Other treatment options include:
- coal tar cream
- phototherapy, which involves exposing the skin to ultraviolet (UV) light
- topical calcineurin inhibitors, such as tacrolimus or pimecrolimus
- antihistamines, such as hydroxyzine or diphenhydramine (Benadryl)
- systemic immunosuppressants, such as methotrexate
People can also take some preventive steps to help stop flare-ups and relieve symptoms, such as:
- using gentle soaps, which are less likely to dry out the skin
- applying fragrance-free moisturizers that protect the skin from damage, such as moisturizing body oils and petroleum jelly
- reducing stress
- keeping rooms cool and moist, possibly by using a humidifier, which may also help keep skin from drying out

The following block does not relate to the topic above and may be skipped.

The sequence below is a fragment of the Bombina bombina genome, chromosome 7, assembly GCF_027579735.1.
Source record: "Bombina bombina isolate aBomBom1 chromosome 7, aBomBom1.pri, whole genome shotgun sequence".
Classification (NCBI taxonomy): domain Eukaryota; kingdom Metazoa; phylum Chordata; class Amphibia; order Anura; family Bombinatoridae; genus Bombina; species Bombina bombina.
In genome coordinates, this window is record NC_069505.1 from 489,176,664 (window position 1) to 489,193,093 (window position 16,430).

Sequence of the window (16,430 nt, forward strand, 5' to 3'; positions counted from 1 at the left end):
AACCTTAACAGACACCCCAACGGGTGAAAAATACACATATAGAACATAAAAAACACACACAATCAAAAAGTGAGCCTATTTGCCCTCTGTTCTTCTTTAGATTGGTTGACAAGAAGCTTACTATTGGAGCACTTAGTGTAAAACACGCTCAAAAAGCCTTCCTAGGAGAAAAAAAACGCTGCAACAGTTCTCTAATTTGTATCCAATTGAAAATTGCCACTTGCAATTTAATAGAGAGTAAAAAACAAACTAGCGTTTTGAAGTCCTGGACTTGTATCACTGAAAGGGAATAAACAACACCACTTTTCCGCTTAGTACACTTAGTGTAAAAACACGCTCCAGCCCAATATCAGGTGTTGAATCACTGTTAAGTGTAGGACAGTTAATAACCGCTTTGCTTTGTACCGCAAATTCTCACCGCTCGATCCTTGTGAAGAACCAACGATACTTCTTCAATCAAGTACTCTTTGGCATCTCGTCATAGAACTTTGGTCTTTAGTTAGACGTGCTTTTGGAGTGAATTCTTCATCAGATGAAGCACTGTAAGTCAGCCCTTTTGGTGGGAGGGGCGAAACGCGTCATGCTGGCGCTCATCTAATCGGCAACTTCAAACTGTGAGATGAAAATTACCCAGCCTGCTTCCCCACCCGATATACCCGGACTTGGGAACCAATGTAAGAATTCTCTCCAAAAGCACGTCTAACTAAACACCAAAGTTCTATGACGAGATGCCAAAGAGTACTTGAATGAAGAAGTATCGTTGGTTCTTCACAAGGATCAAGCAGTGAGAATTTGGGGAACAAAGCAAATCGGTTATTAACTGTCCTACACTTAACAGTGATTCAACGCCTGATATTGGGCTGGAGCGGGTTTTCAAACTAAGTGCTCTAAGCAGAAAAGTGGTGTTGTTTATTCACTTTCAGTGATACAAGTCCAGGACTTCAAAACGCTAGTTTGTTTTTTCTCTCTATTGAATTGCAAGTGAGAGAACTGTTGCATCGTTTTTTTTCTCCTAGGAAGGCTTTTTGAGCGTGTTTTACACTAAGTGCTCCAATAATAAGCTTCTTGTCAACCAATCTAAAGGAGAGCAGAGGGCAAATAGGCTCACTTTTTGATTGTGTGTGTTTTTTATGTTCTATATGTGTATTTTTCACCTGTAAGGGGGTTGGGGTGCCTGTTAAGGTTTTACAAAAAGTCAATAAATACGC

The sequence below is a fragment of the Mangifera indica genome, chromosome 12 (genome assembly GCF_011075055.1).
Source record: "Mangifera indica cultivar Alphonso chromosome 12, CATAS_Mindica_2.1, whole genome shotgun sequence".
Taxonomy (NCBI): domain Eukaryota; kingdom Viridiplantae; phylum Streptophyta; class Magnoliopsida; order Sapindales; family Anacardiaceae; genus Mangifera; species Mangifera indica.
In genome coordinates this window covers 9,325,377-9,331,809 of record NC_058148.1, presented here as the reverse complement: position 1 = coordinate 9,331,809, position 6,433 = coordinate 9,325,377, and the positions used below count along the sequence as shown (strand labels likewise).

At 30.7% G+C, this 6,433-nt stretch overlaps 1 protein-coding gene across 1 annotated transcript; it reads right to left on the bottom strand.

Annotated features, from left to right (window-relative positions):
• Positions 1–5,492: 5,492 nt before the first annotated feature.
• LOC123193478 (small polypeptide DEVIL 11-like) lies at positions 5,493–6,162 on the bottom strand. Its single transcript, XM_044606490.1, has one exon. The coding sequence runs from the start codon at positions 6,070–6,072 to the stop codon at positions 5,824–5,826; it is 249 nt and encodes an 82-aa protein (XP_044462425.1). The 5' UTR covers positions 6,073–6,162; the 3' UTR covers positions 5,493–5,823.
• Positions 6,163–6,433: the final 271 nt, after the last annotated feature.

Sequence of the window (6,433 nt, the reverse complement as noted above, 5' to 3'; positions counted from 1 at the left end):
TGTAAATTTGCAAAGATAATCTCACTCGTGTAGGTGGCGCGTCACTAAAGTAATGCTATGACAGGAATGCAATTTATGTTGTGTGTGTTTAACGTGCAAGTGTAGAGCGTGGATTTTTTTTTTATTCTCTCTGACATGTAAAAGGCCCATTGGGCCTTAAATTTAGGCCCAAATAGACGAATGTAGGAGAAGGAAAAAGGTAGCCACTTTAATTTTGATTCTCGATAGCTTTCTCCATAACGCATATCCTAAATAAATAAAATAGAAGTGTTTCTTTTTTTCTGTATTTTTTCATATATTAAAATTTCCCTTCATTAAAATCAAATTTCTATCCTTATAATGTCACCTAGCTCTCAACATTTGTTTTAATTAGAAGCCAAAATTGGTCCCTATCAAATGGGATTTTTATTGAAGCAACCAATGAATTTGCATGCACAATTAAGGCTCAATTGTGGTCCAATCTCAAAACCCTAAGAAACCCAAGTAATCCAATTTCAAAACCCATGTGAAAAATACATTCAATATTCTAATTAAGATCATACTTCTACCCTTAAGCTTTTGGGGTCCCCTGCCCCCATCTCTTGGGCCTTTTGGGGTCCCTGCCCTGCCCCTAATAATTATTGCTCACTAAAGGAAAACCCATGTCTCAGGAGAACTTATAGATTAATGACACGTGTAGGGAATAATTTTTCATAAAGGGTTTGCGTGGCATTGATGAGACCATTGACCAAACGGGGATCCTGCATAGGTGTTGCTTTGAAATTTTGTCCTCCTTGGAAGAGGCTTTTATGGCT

- wearing loose-fitting clothing
- drinking alcohol in moderation only
- keeping the skin protected from injury or contact with harsh chemicals
People can treat ringworm using antifungal creams, ointments, tablets, or shampoos. Many of these medications are available over the counter or as prescriptions. The exact form a dermatologist may recommend will vary according to the location of the ringworm.
It will usually be necessary to apply these medications to the skin for anywhere from 2–4 weeks before the fungus will go away.
The following sections provide answers to some common questions about nummular eczema and ringworm.
Can I cure nummular eczema?
Nummular eczema has no cure. However, treatment can help reduce the severity of flares and prevent new flares from occurring. Following treatment recommendations, avoiding triggers, and keeping the skin hydrated can all help.
Is ringworm dangerous?